In addition to using bootstrapped samples of our dataset, we can continue to add variety to the ways our trees are created by randomly selecting the features that are used.

Recall that for our car data set, the original features were the following:

  • The price of the car which can be “vhigh”, “high”, “med”, or “low”.
  • The cost of maintaining the car which can be “vhigh”, “high”, “med”, or “low”.
  • The number of doors which can be “2”, “3”, “4”, “5more”.
  • The number of people the car can hold which can be “2”, “4”, or “more”.
  • The size of the trunk which can be “small”, “med”, or “big”.
  • The safety rating of the car which can be “low”, “med”, or “high”

Our target variable for prediction is an acceptability rating, accep, that’s either True or False. For our final features sets, x_train and x_test the categorical features have been dummy encoded, giving each 15 features in total.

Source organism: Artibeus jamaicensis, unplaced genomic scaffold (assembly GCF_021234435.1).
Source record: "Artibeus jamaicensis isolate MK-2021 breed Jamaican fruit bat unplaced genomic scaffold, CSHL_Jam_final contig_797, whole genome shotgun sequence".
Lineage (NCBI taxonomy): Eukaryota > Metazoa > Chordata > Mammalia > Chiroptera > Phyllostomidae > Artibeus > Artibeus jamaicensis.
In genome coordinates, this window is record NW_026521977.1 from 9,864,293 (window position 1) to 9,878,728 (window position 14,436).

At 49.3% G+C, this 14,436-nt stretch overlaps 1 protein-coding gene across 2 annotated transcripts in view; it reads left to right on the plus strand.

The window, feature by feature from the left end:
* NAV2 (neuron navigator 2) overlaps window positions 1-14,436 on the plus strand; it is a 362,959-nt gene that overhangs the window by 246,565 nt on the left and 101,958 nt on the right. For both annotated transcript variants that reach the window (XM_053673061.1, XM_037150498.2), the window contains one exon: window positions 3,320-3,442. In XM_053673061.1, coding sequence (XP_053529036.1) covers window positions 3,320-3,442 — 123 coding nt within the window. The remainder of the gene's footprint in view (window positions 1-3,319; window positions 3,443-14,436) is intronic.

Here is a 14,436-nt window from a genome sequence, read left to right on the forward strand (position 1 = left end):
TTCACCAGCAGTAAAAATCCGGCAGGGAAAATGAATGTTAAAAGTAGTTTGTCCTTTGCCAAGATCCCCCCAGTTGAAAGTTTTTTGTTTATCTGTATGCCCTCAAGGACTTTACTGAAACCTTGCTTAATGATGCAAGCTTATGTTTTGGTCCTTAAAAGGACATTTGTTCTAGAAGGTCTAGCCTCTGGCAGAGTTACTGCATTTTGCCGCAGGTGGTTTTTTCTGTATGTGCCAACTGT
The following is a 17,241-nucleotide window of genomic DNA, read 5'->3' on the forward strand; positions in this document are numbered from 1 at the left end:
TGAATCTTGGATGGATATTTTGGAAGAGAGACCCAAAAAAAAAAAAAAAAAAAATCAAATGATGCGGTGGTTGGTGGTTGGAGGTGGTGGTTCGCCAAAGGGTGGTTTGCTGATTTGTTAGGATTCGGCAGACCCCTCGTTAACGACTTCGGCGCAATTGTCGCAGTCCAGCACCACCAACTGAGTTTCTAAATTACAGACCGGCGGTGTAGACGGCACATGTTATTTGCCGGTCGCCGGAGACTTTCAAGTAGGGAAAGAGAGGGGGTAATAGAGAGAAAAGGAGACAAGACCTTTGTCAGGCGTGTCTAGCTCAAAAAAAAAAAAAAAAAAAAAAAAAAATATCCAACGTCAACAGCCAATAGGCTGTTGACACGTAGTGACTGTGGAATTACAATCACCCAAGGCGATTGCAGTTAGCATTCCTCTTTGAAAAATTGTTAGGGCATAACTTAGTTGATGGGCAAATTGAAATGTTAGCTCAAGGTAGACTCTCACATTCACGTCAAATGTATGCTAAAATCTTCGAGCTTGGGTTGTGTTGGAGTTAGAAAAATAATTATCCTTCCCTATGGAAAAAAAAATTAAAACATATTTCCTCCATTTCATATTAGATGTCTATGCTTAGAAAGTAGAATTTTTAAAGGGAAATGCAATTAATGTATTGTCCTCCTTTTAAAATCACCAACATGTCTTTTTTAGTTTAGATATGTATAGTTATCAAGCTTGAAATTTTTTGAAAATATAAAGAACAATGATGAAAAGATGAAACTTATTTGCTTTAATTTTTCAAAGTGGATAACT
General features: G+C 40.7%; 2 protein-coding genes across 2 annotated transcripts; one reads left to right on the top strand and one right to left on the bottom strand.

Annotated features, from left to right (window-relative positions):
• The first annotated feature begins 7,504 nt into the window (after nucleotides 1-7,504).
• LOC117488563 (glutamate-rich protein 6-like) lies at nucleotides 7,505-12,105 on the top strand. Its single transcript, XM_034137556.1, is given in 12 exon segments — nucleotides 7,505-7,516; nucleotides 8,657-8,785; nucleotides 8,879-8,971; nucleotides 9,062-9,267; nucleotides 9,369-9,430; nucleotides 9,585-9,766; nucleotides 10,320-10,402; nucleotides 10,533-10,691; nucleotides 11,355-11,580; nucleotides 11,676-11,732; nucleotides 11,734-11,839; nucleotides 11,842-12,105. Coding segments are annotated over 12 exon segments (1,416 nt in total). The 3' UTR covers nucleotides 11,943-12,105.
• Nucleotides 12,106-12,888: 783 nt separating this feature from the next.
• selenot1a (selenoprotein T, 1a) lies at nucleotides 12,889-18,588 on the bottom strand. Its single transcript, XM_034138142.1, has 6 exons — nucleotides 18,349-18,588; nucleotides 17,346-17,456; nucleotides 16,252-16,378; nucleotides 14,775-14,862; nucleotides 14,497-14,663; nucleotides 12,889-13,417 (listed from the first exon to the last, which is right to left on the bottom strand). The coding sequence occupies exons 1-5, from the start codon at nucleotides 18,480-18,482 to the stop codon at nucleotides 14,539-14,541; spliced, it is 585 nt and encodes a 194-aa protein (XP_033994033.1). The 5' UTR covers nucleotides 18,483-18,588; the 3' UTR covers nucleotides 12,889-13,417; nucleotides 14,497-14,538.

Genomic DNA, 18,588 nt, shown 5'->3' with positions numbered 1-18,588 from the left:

When we use a decision tree, all features are used and the split is chosen as the one that increases the information gain the most. While it may seem counter-intuitive, selecting a random subset of features can help in the performance of an ensemble model. In the following example, we will use a random selection of features prior to model building to add additional variance to the individual trees. While an individual tree may perform worse, sometimes the increases in variance can help model performance of the ensemble model as a whole.



Train a new decision tree model using a random sample of 10 features in the training dataset. Compare the tree to the one that was built using the entire training set by calculating the two accuracies.


Repeat a decision tree build on 10 different random samples of 10 features each. Save the results of all 10 predictions on the test set in an array. Take the most common result. What is the accuracy of this new aggregated model?

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